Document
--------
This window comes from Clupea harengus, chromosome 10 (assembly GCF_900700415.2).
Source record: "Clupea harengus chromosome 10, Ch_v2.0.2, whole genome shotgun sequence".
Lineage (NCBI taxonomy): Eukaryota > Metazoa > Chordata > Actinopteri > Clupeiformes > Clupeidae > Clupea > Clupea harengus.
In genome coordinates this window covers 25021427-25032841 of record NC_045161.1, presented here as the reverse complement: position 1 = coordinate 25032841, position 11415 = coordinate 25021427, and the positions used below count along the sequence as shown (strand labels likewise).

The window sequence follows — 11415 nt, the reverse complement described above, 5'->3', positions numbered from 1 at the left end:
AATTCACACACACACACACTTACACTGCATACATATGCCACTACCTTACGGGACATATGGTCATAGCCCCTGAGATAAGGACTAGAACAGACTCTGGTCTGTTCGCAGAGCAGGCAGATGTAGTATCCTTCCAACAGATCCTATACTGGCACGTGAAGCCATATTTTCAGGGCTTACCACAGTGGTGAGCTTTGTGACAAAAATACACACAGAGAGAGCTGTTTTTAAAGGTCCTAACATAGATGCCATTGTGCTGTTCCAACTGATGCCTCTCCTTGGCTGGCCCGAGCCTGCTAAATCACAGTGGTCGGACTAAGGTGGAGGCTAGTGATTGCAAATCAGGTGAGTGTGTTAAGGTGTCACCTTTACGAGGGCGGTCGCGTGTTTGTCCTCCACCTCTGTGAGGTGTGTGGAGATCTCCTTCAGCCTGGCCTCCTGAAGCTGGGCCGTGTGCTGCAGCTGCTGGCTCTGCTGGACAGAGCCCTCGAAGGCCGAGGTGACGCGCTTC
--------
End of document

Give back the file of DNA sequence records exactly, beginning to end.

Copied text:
This window comes from Clupea harengus, chromosome 10 (assembly GCF_900700415.2).
Source record: "Clupea harengus chromosome 10, Ch_v2.0.2, whole genome shotgun sequence".
Lineage (NCBI taxonomy): Eukaryota > Metazoa > Chordata > Actinopteri > Clupeiformes > Clupeidae > Clupea > Clupea harengus.
In genome coordinates this window covers 25021427-25032841 of record NC_045161.1, presented here as the reverse complement: position 1 = coordinate 25032841, position 11415 = coordinate 25021427, and the positions used below count along the sequence as shown (strand labels likewise).

The window sequence follows — 11415 nt, the reverse complement described above, 5'->3', positions numbered from 1 at the left end:
AATTCACACACACACACACTTACACTGCATACATATGCCACTACCTTACGGGACATATGGTCATAGCCCCTGAGATAAGGACTAGAACAGACTCTGGTCTGTTCGCAGAGCAGGCAGATGTAGTATCCTTCCAACAGATCCTATACTGGCACGTGAAGCCATATTTTCAGGGCTTACCACAGTGGTGAGCTTTGTGACAAAAATACACACAGAGAGAGCTGTTTTTAAAGGTCCTAACATAGATGCCATTGTGCTGTTCCAACTGATGCCTCTCCTTGGCTGGCCCGAGCCTGCTAAATCACAGTGGTCGGACTAAGGTGGAGGCTAGTGATTGCAAATCAGGTGAGTGTGTTAAGGTGTCACCTTTACGAGGGCGGTCGCGTGTTTGTCCTCCACCTCTGTGAGGTGTGTGGAGATCTCCTTCAGCCTGGCCTCCTGAAGCTGGGCCGTGTGCTGCAGCTGCTGGCTCTGCTGGACAGAGCCCTCGAAGGCCGAGGTGACGCGCTTC